Dick Morris makes the case for a "consensus" reform plan that would alleviate the partisan tension and "do something" about health care. Is this really a good plan, especially with rabid Marxists in the majority?
Clearly, Dick Morris is not a consistent Constitutional conservative. His ideas of "consensus" and "triangulation" may be good political science (in the Machiavellian sense) but they are bad political philosophy. His ideas are too much Rawls and not enough Locke. Morris' ideas may produce popular electoral victories, but more must be done to change the culture and philosophy underlying our political landscape.
Private property and the sanctity of contracts are inalienable. The government does not have the right to take away our liberty or property, nor interfere with or vitiate private contracts. A government that claims such rights is illegitimate and "it is the Right of the People to alter or to abolish it."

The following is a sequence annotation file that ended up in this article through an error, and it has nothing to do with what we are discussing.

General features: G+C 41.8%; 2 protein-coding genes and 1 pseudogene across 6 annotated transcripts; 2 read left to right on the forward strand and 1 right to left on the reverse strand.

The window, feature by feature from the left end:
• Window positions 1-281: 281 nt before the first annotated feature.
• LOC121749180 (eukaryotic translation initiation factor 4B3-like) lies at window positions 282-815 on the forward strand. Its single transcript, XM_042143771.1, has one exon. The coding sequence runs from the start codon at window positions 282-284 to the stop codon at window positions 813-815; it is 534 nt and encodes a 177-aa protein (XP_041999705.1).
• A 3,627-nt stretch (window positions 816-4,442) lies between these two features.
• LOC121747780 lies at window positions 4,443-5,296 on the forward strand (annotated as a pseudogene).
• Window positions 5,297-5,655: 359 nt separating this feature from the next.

Morris' ideas to deny insurance companies the right to protect themselves (and all their customers, vendors, and creditors) with lifetime caps on payouts... or to deny insurance companies the right to charge higher rates commensurate with higher risk are clearly violations of the rights of innocent insurance companies. Such is the perverse and pernicious nature of regulation: innocent companies are branded guilty until proven innocent, in clear violation of due process. Actually it's worse than that. An innocent company must continually jump through the arbitrary hoops of a tyrannical government.And there is no point at which innocent companies are ever released from this unjust perpetual persecution.Haven't innocent insurance companies been victimized enough by government thuggery?
For those who still respect the Commandment THOU SHALT NOT STEAL, it is morally imperative to block any further restrictions on the rights of innocent insurance companies. Let insurance companies actually do what they were meant to do -- manage risk and price risk properly.